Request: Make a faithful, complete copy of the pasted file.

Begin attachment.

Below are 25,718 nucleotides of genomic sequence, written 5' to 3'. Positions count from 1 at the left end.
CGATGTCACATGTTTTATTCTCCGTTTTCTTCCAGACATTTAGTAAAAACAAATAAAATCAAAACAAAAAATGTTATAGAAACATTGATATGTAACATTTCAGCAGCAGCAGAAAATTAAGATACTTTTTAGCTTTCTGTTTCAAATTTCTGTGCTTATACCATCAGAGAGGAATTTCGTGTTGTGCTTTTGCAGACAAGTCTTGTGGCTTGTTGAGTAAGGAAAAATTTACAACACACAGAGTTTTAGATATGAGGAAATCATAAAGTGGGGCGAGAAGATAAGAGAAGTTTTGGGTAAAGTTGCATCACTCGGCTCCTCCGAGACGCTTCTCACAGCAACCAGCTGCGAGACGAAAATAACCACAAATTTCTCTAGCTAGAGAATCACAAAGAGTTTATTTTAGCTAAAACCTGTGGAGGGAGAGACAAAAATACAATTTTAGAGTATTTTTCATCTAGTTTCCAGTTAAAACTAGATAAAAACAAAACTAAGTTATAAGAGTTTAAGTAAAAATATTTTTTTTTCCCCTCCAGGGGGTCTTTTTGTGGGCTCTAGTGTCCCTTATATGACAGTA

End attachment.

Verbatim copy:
Below are 25,718 nucleotides of genomic sequence, written 5' to 3'. Positions count from 1 at the left end.
CGATGTCACATGTTTTATTCTCCGTTTTCTTCCAGACATTTAGTAAAAACAAATAAAATCAAAACAAAAAATGTTATAGAAACATTGATATGTAACATTTCAGCAGCAGCAGAAAATTAAGATACTTTTTAGCTTTCTGTTTCAAATTTCTGTGCTTATACCATCAGAGAGGAATTTCGTGTTGTGCTTTTGCAGACAAGTCTTGTGGCTTGTTGAGTAAGGAAAAATTTACAACACACAGAGTTTTAGATATGAGGAAATCATAAAGTGGGGCGAGAAGATAAGAGAAGTTTTGGGTAAAGTTGCATCACTCGGCTCCTCCGAGACGCTTCTCACAGCAACCAGCTGCGAGACGAAAATAACCACAAATTTCTCTAGCTAGAGAATCACAAAGAGTTTATTTTAGCTAAAACCTGTGGAGGGAGAGACAAAAATACAATTTTAGAGTATTTTTCATCTAGTTTCCAGTTAAAACTAGATAAAAACAAAACTAAGTTATAAGAGTTTAAGTAAAAATATTTTTTTTTCCCCTCCAGGGGGTCTTTTTGTGGGCTCTAGTGTCCCTTATATGACAGTA